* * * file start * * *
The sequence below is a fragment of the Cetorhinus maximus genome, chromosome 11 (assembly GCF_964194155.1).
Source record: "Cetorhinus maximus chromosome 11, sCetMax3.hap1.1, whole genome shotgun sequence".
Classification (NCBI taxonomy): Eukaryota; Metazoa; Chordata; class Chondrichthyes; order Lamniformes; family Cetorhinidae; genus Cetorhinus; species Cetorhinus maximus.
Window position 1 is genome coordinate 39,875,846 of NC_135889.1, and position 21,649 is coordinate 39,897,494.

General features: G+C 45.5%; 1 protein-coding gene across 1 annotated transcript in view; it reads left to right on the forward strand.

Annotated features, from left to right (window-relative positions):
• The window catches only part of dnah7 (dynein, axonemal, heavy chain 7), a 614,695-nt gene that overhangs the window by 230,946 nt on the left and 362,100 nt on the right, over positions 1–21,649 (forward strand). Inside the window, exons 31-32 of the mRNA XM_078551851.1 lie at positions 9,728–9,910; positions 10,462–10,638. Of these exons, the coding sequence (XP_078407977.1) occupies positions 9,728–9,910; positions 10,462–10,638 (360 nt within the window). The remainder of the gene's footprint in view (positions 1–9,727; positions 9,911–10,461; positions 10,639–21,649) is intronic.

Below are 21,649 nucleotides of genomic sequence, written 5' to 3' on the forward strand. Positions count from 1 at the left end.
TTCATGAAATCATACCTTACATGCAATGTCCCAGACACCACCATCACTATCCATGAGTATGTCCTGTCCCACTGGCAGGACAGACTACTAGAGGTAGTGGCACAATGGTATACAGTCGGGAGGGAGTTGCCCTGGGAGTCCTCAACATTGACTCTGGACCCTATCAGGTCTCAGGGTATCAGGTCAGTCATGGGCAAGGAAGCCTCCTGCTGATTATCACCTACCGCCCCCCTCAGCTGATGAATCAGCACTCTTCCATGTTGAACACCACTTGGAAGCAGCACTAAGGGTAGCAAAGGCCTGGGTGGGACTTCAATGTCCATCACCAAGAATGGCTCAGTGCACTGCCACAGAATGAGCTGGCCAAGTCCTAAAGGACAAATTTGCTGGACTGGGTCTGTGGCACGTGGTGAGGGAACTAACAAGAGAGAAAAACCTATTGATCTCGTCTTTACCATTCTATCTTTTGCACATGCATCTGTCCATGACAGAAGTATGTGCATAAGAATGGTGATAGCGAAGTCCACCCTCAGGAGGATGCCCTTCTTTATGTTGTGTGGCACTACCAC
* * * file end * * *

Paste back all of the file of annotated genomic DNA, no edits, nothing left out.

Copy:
The sequence below is a fragment of the Cetorhinus maximus genome, chromosome 11 (assembly GCF_964194155.1).
Source record: "Cetorhinus maximus chromosome 11, sCetMax3.hap1.1, whole genome shotgun sequence".
Classification (NCBI taxonomy): Eukaryota; Metazoa; Chordata; class Chondrichthyes; order Lamniformes; family Cetorhinidae; genus Cetorhinus; species Cetorhinus maximus.
Window position 1 is genome coordinate 39,875,846 of NC_135889.1, and position 21,649 is coordinate 39,897,494.

General features: G+C 45.5%; 1 protein-coding gene across 1 annotated transcript in view; it reads left to right on the forward strand.

Annotated features, from left to right (window-relative positions):
• The window catches only part of dnah7 (dynein, axonemal, heavy chain 7), a 614,695-nt gene that overhangs the window by 230,946 nt on the left and 362,100 nt on the right, over positions 1–21,649 (forward strand). Inside the window, exons 31-32 of the mRNA XM_078551851.1 lie at positions 9,728–9,910; positions 10,462–10,638. Of these exons, the coding sequence (XP_078407977.1) occupies positions 9,728–9,910; positions 10,462–10,638 (360 nt within the window). The remainder of the gene's footprint in view (positions 1–9,727; positions 9,911–10,461; positions 10,639–21,649) is intronic.

Below are 21,649 nucleotides of genomic sequence, written 5' to 3' on the forward strand. Positions count from 1 at the left end.
TTCATGAAATCATACCTTACATGCAATGTCCCAGACACCACCATCACTATCCATGAGTATGTCCTGTCCCACTGGCAGGACAGACTACTAGAGGTAGTGGCACAATGGTATACAGTCGGGAGGGAGTTGCCCTGGGAGTCCTCAACATTGACTCTGGACCCTATCAGGTCTCAGGGTATCAGGTCAGTCATGGGCAAGGAAGCCTCCTGCTGATTATCACCTACCGCCCCCCTCAGCTGATGAATCAGCACTCTTCCATGTTGAACACCACTTGGAAGCAGCACTAAGGGTAGCAAAGGCCTGGGTGGGACTTCAATGTCCATCACCAAGAATGGCTCAGTGCACTGCCACAGAATGAGCTGGCCAAGTCCTAAAGGACAAATTTGCTGGACTGGGTCTGTGGCACGTGGTGAGGGAACTAACAAGAGAGAAAAACCTATTGATCTCGTCTTTACCATTCTATCTTTTGCACATGCATCTGTCCATGACAGAAGTATGTGCATAAGAATGGTGATAGCGAAGTCCACCCTCAGGAGGATGCCCTTCTTTATGTTGTGTGGCACTACCAC